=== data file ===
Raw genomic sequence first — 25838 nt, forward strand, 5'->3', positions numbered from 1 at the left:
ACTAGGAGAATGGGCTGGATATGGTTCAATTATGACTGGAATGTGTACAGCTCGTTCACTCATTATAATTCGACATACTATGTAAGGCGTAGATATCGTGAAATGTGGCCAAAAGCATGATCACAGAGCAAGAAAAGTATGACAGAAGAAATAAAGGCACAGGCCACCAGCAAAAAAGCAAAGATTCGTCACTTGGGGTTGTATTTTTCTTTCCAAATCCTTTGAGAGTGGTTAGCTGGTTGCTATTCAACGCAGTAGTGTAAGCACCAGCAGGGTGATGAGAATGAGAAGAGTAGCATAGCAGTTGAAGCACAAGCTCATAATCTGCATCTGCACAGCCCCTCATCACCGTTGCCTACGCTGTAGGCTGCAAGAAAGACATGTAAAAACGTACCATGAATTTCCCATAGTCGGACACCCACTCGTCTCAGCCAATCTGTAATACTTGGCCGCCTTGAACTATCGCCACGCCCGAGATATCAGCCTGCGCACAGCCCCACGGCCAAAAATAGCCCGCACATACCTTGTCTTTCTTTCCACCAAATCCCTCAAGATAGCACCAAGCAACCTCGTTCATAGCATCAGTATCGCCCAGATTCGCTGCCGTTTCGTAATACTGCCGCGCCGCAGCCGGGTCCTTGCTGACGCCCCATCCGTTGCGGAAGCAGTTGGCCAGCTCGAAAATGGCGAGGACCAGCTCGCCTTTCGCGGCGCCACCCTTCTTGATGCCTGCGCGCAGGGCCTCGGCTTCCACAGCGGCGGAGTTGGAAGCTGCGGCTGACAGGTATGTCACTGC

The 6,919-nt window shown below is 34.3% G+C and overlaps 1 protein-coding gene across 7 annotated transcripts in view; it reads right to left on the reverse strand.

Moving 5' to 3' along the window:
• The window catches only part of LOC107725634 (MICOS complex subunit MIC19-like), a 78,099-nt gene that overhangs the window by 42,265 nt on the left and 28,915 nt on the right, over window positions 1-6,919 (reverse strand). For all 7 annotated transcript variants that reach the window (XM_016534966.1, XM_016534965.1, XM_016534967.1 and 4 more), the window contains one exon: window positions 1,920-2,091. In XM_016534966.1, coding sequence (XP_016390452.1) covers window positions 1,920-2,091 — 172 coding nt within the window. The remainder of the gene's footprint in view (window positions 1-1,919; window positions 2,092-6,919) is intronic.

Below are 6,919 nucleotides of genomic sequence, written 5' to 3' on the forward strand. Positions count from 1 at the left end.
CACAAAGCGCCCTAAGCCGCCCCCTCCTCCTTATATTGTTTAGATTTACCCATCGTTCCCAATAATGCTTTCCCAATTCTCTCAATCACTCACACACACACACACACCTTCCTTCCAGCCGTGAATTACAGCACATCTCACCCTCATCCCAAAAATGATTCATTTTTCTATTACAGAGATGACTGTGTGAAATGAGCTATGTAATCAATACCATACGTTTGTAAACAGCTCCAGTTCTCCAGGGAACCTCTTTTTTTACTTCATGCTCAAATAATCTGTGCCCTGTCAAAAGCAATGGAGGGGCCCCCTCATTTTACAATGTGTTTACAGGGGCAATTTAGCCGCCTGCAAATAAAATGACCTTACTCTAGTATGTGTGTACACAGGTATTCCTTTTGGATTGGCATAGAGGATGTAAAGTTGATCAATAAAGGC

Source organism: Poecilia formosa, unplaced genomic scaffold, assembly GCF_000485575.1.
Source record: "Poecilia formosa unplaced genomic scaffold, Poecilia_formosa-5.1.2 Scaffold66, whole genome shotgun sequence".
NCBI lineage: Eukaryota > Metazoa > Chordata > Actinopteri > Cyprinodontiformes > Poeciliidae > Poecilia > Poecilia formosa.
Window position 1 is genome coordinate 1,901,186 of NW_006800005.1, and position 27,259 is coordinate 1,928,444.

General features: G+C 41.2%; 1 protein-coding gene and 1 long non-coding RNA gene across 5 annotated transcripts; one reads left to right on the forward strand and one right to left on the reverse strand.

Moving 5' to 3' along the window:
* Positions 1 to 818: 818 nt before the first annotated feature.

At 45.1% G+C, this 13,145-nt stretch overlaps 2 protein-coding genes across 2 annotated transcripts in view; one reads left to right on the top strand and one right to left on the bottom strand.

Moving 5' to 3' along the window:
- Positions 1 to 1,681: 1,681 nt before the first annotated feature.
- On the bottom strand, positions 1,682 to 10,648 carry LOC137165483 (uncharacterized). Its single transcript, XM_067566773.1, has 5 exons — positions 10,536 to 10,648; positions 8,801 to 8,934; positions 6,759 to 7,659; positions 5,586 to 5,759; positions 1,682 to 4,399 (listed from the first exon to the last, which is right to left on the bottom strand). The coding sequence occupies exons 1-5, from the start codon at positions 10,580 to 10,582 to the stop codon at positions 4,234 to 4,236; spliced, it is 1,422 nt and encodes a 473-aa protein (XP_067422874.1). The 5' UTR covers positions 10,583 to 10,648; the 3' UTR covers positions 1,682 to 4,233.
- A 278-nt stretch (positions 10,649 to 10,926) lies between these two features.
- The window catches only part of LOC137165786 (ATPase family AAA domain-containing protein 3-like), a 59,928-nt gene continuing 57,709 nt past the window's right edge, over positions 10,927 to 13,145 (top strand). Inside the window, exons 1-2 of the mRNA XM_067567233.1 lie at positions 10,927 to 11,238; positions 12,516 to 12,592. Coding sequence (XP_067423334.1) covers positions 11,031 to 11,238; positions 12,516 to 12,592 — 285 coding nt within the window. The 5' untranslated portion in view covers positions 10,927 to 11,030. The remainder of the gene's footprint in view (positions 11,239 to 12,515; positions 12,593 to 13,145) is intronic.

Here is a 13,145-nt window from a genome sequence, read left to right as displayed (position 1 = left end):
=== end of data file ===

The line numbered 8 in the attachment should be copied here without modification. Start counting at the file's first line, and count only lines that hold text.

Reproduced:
Source organism: Poecilia formosa, unplaced genomic scaffold, assembly GCF_000485575.1.